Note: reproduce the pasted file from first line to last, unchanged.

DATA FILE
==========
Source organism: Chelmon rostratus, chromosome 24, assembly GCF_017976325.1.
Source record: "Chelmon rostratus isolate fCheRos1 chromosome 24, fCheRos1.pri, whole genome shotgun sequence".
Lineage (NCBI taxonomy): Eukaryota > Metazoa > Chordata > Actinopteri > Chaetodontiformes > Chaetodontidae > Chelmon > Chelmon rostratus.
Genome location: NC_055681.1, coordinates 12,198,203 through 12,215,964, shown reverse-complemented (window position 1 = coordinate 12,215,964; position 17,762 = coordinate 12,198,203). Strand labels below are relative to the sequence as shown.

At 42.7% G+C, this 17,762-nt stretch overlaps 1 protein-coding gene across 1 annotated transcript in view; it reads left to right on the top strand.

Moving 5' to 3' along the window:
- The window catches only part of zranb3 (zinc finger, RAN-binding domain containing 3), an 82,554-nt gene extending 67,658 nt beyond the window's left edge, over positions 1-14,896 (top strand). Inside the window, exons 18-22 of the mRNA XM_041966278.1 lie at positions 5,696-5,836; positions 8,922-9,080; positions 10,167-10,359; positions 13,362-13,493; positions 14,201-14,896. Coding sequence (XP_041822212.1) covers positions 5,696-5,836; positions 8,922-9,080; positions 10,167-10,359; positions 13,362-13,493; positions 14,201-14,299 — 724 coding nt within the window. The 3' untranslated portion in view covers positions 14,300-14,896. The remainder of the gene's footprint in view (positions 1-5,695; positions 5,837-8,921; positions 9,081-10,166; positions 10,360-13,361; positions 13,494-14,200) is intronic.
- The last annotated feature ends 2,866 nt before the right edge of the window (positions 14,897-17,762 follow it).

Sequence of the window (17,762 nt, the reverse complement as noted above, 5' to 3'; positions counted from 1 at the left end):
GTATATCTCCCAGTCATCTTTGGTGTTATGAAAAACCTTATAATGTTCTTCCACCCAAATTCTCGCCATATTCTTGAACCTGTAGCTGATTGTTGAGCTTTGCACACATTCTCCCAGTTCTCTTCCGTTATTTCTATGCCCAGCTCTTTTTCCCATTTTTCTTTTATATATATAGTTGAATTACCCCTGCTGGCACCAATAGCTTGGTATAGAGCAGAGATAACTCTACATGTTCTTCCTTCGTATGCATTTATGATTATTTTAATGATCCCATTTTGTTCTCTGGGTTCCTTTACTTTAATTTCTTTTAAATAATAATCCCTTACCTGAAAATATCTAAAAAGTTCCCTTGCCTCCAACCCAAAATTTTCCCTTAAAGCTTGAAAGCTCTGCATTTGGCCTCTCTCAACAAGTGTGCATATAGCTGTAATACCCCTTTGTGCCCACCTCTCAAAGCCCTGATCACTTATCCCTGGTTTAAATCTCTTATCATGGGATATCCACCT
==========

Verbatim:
Source organism: Chelmon rostratus, chromosome 24, assembly GCF_017976325.1.
Source record: "Chelmon rostratus isolate fCheRos1 chromosome 24, fCheRos1.pri, whole genome shotgun sequence".
Lineage (NCBI taxonomy): Eukaryota > Metazoa > Chordata > Actinopteri > Chaetodontiformes > Chaetodontidae > Chelmon > Chelmon rostratus.
Genome location: NC_055681.1, coordinates 12,198,203 through 12,215,964, shown reverse-complemented (window position 1 = coordinate 12,215,964; position 17,762 = coordinate 12,198,203). Strand labels below are relative to the sequence as shown.

At 42.7% G+C, this 17,762-nt stretch overlaps 1 protein-coding gene across 1 annotated transcript in view; it reads left to right on the top strand.

Moving 5' to 3' along the window:
- The window catches only part of zranb3 (zinc finger, RAN-binding domain containing 3), an 82,554-nt gene extending 67,658 nt beyond the window's left edge, over positions 1-14,896 (top strand). Inside the window, exons 18-22 of the mRNA XM_041966278.1 lie at positions 5,696-5,836; positions 8,922-9,080; positions 10,167-10,359; positions 13,362-13,493; positions 14,201-14,896. Coding sequence (XP_041822212.1) covers positions 5,696-5,836; positions 8,922-9,080; positions 10,167-10,359; positions 13,362-13,493; positions 14,201-14,299 — 724 coding nt within the window. The 3' untranslated portion in view covers positions 14,300-14,896. The remainder of the gene's footprint in view (positions 1-5,695; positions 5,837-8,921; positions 9,081-10,166; positions 10,360-13,361; positions 13,494-14,200) is intronic.
- The last annotated feature ends 2,866 nt before the right edge of the window (positions 14,897-17,762 follow it).

Sequence of the window (17,762 nt, the reverse complement as noted above, 5' to 3'; positions counted from 1 at the left end):
GTATATCTCCCAGTCATCTTTGGTGTTATGAAAAACCTTATAATGTTCTTCCACCCAAATTCTCGCCATATTCTTGAACCTGTAGCTGATTGTTGAGCTTTGCACACATTCTCCCAGTTCTCTTCCGTTATTTCTATGCCCAGCTCTTTTTCCCATTTTTCTTTTATATATATAGTTGAATTACCCCTGCTGGCACCAATAGCTTGGTATAGAGCAGAGATAACTCTACATGTTCTTCCTTCGTATGCATTTATGATTATTTTAATGATCCCATTTTGTTCTCTGGGTTCCTTTACTTTAATTTCTTTTAAATAATAATCCCTTACCTGAAAATATCTAAAAAGTTCCCTTGCCTCCAACCCAAAATTTTCCCTTAAAGCTTGAAAGCTCTGCATTTGGCCTCTCTCAACAAGTGTGCATATAGCTGTAATACCCCTTTGTGCCCACCTCTCAAAGCCCTGATCACTTATCCCTGGTTTAAATCTCTTATCATGGGATATCCACCT